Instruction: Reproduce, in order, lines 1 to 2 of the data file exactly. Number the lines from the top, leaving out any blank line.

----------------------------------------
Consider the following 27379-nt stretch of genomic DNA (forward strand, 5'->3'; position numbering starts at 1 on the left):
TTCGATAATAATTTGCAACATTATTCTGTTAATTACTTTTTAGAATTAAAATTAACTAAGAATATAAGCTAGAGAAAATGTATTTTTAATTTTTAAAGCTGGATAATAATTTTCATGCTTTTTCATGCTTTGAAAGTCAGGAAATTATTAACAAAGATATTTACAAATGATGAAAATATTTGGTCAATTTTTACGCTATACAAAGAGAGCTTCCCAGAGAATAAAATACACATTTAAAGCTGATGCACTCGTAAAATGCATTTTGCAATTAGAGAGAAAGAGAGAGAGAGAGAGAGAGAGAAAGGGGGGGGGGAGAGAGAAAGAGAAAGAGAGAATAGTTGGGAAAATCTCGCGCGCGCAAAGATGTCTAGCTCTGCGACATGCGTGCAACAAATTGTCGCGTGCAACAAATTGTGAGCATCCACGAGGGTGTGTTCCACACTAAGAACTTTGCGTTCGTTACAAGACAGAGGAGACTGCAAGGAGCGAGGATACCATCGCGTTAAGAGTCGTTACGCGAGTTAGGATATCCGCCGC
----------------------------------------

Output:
Consider the following 27379-nt stretch of genomic DNA (forward strand, 5'->3'; position numbering starts at 1 on the left):
TTCGATAATAATTTGCAACATTATTCTGTTAATTACTTTTTAGAATTAAAATTAACTAAGAATATAAGCTAGAGAAAATGTATTTTTAATTTTTAAAGCTGGATAATAATTTTCATGCTTTTTCATGCTTTGAAAGTCAGGAAATTATTAACAAAGATATTTACAAATGATGAAAATATTTGGTCAATTTTTACGCTATACAAAGAGAGCTTCCCAGAGAATAAAATACACATTTAAAGCTGATGCACTCGTAAAATGCATTTTGCAATTAGAGAGAAAGAGAGAGAGAGAGAGAGAGAGAAAGGGGGGGGGGAGAGAGAAAGAGAAAGAGAGAATAGTTGGGAAAATCTCGCGCGCGCAAAGATGTCTAGCTCTGCGACATGCGTGCAACAAATTGTCGCGTGCAACAAATTGTGAGCATCCACGAGGGTGTGTTCCACACTAAGAACTTTGCGTTCGTTACAAGACAGAGGAGACTGCAAGGAGCGAGGATACCATCGCGTTAAGAGTCGTTACGCGAGTTAGGATATCCGCCGC